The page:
At first glance it may seem somewhat surprising to witness shares in Premier Foods flying today – up 10.5% to a four-month high of 40.6p – as it posted another quarter of falling sales as its power brands once again failed to perform.
But a closer look at the trials and tribulations of the supermarkets over the past year and their mini-resurgence following a better-than-feared Christmas gives some insight to just how entwined the Mr Kipling owner is with the fortunes of the big four.
Although total sales at Premier fell again in the three months to 31 December by 4.6% to £255.2m, with power brands down 3.5% to £158.6m, it represented an improvement for the second successive quarter (Q3 figures fell by 4.7% in total and 5.1% for the power brands). And it follows a recovery in the share prices of the three listed supermarkets, with Morrisons’ share price up following the sacking of Dalton Philips, Tesco’s climbing on the back of Dave Lewis’ turnaround plan and Sainsbury’s stocks rising as festive figures were better than expected.
Indeed, the massive collapse in Premier’s share price in March 2014 – falling spectacularly from 160.8p to below 70p – came as Morrisons said aggressive price cuts to compete with Aldi and Lidl would slash profits by more than 50%, sending its own stock sliding in the process.
“Premier’s trading performance remains subdued, though we suggest broadly matching the trading of its key customers (i.e. the big four grocers),” says Darren Shirley of Shore Capital.
And he adds the major prize in 2015 for Premier would be the recovery of the big four.
“Whilst we are broadly encouraged by the improving sales trend and management plans for FY2015, and indeed beyond, in our view the strongest support Premier could receive in returning to sales growth would be an improved performance from the mainstream grocers, who remain the overwhelming home for Premier’s branded portfolio,” he says. “In this respect, we are encouraged that the big four have woken up to the challenges facing them, have begun investing to sharpen pricing and we believe are likely to see the branded fmcg suppliers as an ally in the fight against the predominantly private label grocery discounters.”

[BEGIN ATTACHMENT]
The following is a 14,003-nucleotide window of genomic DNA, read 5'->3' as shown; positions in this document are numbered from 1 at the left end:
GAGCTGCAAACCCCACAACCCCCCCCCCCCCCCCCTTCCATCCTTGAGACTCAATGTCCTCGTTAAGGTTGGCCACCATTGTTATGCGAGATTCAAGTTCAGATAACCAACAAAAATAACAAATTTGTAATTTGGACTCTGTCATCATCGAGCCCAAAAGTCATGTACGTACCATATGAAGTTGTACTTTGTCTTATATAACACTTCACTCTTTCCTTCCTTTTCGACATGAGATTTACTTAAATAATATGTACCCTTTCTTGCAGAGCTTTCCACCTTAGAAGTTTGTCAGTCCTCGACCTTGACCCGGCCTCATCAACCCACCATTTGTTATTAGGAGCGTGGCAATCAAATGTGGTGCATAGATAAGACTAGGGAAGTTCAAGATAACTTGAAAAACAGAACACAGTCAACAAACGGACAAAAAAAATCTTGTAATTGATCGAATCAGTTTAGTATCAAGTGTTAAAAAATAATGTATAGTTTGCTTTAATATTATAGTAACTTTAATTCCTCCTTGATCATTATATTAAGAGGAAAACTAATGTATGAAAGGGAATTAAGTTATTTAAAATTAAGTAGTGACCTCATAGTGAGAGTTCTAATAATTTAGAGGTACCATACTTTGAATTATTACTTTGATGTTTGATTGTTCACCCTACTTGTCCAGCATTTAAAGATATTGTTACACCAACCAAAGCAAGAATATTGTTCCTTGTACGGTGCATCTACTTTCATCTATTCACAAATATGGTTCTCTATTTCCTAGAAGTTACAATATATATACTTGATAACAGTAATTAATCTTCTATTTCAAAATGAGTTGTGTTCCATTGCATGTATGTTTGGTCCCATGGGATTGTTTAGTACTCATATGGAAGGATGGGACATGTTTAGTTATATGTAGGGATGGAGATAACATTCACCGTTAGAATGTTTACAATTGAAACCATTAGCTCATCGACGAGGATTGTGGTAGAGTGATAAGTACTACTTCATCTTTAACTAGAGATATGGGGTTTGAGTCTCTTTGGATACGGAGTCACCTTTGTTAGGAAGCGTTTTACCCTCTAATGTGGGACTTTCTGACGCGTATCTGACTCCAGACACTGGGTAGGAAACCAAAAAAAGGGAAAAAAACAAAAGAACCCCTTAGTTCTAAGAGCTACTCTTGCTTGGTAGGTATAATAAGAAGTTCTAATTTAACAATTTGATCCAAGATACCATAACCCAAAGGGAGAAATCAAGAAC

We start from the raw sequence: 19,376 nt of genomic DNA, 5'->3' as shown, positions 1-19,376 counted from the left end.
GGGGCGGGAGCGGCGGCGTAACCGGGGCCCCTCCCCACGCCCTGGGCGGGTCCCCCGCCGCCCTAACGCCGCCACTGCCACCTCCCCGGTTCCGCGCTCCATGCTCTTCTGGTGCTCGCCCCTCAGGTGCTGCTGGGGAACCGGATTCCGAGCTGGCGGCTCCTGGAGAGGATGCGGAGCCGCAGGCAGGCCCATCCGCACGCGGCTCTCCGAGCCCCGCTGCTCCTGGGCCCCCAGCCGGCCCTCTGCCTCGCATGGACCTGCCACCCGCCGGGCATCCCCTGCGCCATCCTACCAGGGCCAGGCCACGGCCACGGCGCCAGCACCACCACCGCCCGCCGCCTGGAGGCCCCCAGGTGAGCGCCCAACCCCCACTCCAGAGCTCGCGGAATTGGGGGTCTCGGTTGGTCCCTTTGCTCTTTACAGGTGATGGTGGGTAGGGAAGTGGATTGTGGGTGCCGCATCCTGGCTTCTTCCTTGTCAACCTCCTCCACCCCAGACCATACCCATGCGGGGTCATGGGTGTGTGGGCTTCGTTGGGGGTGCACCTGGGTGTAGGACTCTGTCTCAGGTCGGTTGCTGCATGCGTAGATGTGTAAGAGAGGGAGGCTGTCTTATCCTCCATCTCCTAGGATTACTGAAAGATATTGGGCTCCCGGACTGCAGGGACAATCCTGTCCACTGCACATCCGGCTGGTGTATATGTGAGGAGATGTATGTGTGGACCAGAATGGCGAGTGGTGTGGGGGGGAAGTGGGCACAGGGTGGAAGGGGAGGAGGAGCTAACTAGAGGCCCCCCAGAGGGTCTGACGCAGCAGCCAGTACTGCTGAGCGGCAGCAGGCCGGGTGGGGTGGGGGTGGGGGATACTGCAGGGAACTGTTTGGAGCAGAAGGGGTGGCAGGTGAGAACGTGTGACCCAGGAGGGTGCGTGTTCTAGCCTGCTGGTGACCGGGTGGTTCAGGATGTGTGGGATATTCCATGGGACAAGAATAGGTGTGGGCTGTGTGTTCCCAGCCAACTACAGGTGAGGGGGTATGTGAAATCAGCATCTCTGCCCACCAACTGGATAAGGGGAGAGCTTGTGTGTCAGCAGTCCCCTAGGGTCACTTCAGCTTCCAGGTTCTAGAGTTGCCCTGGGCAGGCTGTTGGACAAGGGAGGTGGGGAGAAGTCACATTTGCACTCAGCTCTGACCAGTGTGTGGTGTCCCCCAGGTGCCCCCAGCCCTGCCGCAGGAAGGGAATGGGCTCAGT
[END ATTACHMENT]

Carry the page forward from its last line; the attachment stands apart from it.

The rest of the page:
Jefferies analyst echoes those sentiments and contends that as the market in 2015 remains fiercely competitive, Tesco holds the key to industry value chain profitability. “What we thought we heard from Tesco CEO Dave Lewis on 8 January was a strategy of surgical strikes, not the destructive shock and awe that we think the market has been discounting. And with Premier already talking Lewis’s language of de-complexification, the stage is set for the beginning of a beautiful relationship, if the supplier plays its cards right.”
The improving trend at Premier in the past two quarters coincides with the group finally turning on the investment tap in product.
It relaunched Mr Kipling in the second half of 2014 and the £20m investment in the brand’s capacity is set for completion in May. The purveyor of “exceedingly good” cakes was the stand-out performer for Premier in the fourth quarter. Bisto, also delivered “encouraging” share gains throughout 2014, supported by launches of new products and associated advertising campaigns.
It led to the company reporting its highest quarterly market share for three years and its highest December market share for four years.
“Overall, we are encouraged that in areas where we have targeted brand investment, we are seeing a return through a positive impact on sales, volumes and/or market share,” Premier said in this morning’s update.
“While near-term market conditions are expected to remain challenging, the company’s commitment to brand investment continues, with consumer marketing expenditure expected to double in the first calendar quarter of 2015. This investment will be funded by existing cost reduction programmes.”
Shirley notes with interest management’s intent to keep investing in 2015: “Looking into FY2015, management has reiterated its commitment to driving NPD, highlighting a 15% increase in sales/marketing/innovation resource, a further 10-20% increase in marketing spend and a 100% increase in resource to drive International sales. The funding for such activities will come from ongoing cost savings, as the group harvests the benefits of its SKU and supplier rationalisation programme.”
But reversing the trend in declining sales, more investment and a loving relationship with its big four grocery customers is not the whole story. There is one more piece of the puzzle and that is the monumental size of Premier’s debt.
Net debt at the year end was down £263.2m from 12 months earlier to £567.6m.
Ken Odeluga, a senior market analyst at cityindex.co.uk, says despite some negatives in the trading update investors were cheering the top line achievements especially because they came hand in hand with the expectation that net debt would reduce significantly in 2015.
“Premier’s debt profile has been a concern for investors for a number of years,” he adds. “Total debt is currently more than three times the size of its market value. That’s slightly more three than times higher the average debt-to-equity ratio seen in a group of Premier’s rivals like Tate & Lyle and Associated British Foods.
“Lower debt would mean better and cheaper credit, and that in turn would bring overall costs down. Premier Foods’ currently has a ‘B’ rating from S&P, verging on the junk side credit, suggesting relatively high financing costs.”